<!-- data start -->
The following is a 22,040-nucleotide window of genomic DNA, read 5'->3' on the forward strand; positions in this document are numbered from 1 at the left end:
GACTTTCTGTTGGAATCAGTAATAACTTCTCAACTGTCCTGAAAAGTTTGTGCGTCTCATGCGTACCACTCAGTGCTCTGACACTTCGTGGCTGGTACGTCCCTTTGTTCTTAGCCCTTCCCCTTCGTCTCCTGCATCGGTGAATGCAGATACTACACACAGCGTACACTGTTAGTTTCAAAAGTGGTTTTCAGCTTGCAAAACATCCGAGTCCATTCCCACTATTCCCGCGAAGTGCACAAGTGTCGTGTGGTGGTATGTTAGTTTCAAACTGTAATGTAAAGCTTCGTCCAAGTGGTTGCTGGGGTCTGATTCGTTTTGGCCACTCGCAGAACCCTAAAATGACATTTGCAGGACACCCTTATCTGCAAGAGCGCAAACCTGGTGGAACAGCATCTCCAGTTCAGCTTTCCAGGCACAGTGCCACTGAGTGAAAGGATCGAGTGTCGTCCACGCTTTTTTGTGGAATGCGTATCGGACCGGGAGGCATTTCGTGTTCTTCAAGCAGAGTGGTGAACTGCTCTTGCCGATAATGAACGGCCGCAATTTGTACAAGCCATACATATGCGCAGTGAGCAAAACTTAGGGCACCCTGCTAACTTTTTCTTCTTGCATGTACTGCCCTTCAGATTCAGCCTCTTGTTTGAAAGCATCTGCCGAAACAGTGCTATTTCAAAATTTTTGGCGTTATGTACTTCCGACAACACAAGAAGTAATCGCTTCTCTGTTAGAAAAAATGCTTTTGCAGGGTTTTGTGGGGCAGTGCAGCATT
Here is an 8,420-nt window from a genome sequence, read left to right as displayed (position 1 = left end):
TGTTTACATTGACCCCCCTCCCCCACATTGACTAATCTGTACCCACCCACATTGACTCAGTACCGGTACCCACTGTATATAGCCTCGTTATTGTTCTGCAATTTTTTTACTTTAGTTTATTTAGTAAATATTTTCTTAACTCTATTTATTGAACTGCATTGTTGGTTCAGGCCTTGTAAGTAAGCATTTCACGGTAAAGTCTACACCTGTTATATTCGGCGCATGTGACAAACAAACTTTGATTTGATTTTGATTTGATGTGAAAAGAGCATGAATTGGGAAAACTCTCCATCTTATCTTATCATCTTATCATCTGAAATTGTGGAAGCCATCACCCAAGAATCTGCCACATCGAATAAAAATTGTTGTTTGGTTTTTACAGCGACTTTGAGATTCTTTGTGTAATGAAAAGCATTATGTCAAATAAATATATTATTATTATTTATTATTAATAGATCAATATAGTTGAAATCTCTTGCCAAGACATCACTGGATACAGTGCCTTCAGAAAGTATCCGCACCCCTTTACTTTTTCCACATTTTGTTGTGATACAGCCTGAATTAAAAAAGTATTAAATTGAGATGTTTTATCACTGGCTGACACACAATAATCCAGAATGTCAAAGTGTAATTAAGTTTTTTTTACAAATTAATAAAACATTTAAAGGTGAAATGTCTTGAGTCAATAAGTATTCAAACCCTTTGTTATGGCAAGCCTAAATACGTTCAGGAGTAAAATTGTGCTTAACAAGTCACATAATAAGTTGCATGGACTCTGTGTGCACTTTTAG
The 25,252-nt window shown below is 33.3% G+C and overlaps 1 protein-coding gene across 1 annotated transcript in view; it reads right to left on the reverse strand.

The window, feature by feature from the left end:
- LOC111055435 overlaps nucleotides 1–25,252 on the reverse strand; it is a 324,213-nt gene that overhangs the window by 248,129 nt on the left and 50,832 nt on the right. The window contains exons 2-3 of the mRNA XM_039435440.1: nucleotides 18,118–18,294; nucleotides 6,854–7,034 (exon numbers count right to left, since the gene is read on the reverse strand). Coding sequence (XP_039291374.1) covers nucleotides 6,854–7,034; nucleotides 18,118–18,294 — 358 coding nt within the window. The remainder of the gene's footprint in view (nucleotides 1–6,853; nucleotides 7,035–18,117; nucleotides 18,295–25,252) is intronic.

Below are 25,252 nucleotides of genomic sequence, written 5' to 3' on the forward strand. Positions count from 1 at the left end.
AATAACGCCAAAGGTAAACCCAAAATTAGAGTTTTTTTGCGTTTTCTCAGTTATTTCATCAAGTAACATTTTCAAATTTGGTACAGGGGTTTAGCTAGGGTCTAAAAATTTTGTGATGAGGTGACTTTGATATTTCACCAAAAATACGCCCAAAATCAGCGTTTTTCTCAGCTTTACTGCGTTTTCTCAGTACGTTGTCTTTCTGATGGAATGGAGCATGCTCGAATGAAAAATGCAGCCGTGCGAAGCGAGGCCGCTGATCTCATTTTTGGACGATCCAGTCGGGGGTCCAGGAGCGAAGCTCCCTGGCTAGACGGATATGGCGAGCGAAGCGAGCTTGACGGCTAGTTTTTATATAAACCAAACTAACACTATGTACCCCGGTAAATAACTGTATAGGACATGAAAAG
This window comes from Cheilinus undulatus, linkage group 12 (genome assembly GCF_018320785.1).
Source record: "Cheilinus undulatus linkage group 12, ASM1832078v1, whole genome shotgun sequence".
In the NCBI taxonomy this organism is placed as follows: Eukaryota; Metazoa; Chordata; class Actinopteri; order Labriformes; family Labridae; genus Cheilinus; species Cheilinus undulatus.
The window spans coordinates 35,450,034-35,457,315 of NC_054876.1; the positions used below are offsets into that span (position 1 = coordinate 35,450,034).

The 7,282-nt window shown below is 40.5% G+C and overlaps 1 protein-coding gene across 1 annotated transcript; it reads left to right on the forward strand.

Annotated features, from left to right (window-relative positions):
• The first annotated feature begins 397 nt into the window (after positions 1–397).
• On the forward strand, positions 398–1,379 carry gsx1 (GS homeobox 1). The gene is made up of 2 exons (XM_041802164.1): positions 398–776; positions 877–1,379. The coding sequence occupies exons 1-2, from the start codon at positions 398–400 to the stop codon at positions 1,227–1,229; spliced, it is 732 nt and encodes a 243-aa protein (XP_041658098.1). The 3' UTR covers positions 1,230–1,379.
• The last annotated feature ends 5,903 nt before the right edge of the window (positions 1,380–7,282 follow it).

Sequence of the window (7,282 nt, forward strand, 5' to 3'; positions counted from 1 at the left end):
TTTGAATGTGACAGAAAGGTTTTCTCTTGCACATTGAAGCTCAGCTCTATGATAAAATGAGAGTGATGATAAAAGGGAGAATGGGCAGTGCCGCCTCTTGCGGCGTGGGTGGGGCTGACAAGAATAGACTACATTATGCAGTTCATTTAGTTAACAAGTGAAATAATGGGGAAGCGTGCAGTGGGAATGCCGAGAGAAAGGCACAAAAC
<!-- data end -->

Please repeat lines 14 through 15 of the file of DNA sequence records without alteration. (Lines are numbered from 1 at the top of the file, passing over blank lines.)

The 7,282-nt window shown below is 40.5% G+C and overlaps 1 protein-coding gene across 1 annotated transcript; it reads left to right on the forward strand.

Annotated features, from left to right (window-relative positions):